oh yeah I agree pace yourself. Split up those OChems and do an Ochem and a micro or something, but not in the summer or doubled up in one semester so to speak.Remember labs are very time consuming and a write up itself can take hours. Enviously, you have pretty great grades so you dont have to dooo everything. If you are nervous about Bio or Chem take an intro course. I am not sure if Mary recommends it or others who are in med school or physicians. But I know for me… I will need a lil more practice so to speak being 5 plus years post grad.

Kinda depends on where your strengths lie… when I re-took gen-chem it had been over TWENTY years since I’d taken it, but the motivation I had the second time around was all that was needed to make a huge difference in the result. That, and a facility with math; if you’re not strong in math it might be harder. However the OP has an EE degree so I am guessing he’ll breeze through chem and physics.

OP I only just now re-read your first post where you give one option as taking both sections of O-chem at once. That will not be possible. You have to have the basics in o-chem I before you can move on to the relative “frills” of o-chem II.

When I first realized I wanted to get into med school, I tried every way I could to figure out a way to cram all my prereqs into a shortened time frame, so that I could get in a year sooner. I just couldn’t figure out a way to make it happen. In the end, it does not matter. You HAVE to get excellent grades when doing your post-bacc work, you HAVE to get a good MCAT score. Rushing diminishes your chance of achieving those goals.


I like plan B. I think Bio & basic chem will come back to you when you take the review class; it’s not that hard IMHO (I had 10 years from last bio & gen chem to the MCAT). I also barely got a C in my 1st chem class and got an A 10 years later in chem II (w/o retaking chem I). Re: ochem, most schools will not let you take them at the same time, you can take them back to back during the summer if that is offered, I did.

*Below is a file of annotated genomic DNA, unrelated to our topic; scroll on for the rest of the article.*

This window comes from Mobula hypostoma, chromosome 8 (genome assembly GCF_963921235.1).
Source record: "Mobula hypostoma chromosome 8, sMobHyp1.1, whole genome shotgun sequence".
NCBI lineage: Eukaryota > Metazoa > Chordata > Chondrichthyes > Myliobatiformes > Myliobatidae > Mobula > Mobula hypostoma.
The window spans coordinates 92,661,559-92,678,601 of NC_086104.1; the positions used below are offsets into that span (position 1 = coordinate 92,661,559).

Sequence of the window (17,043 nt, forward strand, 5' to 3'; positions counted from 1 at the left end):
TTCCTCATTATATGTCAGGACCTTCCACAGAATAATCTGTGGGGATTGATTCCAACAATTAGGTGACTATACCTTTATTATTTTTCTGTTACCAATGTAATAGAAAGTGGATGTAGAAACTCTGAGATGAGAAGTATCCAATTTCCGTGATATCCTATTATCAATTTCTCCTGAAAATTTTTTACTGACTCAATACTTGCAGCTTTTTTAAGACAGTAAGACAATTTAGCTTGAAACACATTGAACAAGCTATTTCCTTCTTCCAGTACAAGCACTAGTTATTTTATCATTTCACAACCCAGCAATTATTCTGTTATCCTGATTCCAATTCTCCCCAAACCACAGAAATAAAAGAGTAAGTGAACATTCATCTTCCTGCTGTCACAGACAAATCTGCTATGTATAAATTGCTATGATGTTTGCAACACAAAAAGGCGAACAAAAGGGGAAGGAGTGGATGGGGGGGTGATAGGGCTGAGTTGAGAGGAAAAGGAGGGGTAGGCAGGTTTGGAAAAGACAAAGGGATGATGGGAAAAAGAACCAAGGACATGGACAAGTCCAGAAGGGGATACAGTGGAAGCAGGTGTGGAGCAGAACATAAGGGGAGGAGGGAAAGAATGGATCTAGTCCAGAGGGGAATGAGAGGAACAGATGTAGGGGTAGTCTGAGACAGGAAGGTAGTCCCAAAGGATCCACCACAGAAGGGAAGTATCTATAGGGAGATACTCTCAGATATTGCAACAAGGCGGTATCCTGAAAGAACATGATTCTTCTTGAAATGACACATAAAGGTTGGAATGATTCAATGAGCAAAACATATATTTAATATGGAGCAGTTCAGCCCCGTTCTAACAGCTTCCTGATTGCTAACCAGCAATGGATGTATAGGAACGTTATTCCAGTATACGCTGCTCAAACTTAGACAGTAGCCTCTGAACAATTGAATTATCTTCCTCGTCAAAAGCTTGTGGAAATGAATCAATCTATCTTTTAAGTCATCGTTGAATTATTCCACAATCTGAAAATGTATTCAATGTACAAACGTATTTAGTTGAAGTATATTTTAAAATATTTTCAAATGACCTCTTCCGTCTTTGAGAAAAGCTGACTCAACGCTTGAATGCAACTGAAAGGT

Again IMHO it you are taking cell bio & biochem just as a prep for med school, that’s nice…but I would spend the summer studying for the MCAT and not wasting time with classes that will not be on the MCAT…you can wait and take them after the MCAT if the only reason is to take them before med school. If that is the case, I would recommend anatomy, physiology &/or biochem. Not sure how cell bio would help for med school.

Rachel Yealy, DO

Staff Emergency Medicine

first - as a geologist who basically did civil/environmental engineering for a lot of years I feel I am talking to a kindred spirt - best of luck to you.

second - I would not feel bad about stretching things out a bit - working and doing school is really tough - you have a long long way to go - so don’t kill your self (or your support systems) in the first inning.

I would respectfully disagree with Rachel about the utility of cell bio - it really depends on the particular school and the course. In any case, for the OP who is going to GMU, it may be a moot point. At least when I was there ten years ago, their bio major curriculum has cell bio as the intro bio class for majors; it’s required before any other bio classes are taken. It’s also a great class that covers a lot of really useful ground. It definitely was good MCAT prep, actually.

Bio offerings vary so much among schools that it’s hard to say what will work best sometimes.



I was just thinking if I had a choice of preparing for medical school vs studying for the MCAT and acing it…I would study for the MCAT. Do you think that cell bio before the MCAT would help? What do you think?